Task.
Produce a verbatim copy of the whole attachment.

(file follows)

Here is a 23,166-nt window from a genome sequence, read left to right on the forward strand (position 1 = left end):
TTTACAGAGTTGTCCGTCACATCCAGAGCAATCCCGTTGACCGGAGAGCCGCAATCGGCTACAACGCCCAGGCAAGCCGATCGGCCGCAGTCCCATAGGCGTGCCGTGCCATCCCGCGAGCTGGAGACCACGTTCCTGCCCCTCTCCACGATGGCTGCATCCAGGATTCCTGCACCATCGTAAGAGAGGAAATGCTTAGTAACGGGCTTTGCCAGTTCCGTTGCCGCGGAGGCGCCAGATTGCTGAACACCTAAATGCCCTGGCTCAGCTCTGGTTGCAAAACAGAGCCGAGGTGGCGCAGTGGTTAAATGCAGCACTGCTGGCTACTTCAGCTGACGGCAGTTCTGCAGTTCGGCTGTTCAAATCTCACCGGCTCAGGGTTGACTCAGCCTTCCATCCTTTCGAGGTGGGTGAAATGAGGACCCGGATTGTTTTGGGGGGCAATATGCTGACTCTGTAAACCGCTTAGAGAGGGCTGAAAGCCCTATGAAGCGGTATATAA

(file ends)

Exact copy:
Here is a 23,166-nt window from a genome sequence, read left to right on the forward strand (position 1 = left end):
TTTACAGAGTTGTCCGTCACATCCAGAGCAATCCCGTTGACCGGAGAGCCGCAATCGGCTACAACGCCCAGGCAAGCCGATCGGCCGCAGTCCCATAGGCGTGCCGTGCCATCCCGCGAGCTGGAGACCACGTTCCTGCCCCTCTCCACGATGGCTGCATCCAGGATTCCTGCACCATCGTAAGAGAGGAAATGCTTAGTAACGGGCTTTGCCAGTTCCGTTGCCGCGGAGGCGCCAGATTGCTGAACACCTAAATGCCCTGGCTCAGCTCTGGTTGCAAAACAGAGCCGAGGTGGCGCAGTGGTTAAATGCAGCACTGCTGGCTACTTCAGCTGACGGCAGTTCTGCAGTTCGGCTGTTCAAATCTCACCGGCTCAGGGTTGACTCAGCCTTCCATCCTTTCGAGGTGGGTGAAATGAGGACCCGGATTGTTTTGGGGGGCAATATGCTGACTCTGTAAACCGCTTAGAGAGGGCTGAAAGCCCTATGAAGCGGTATATAA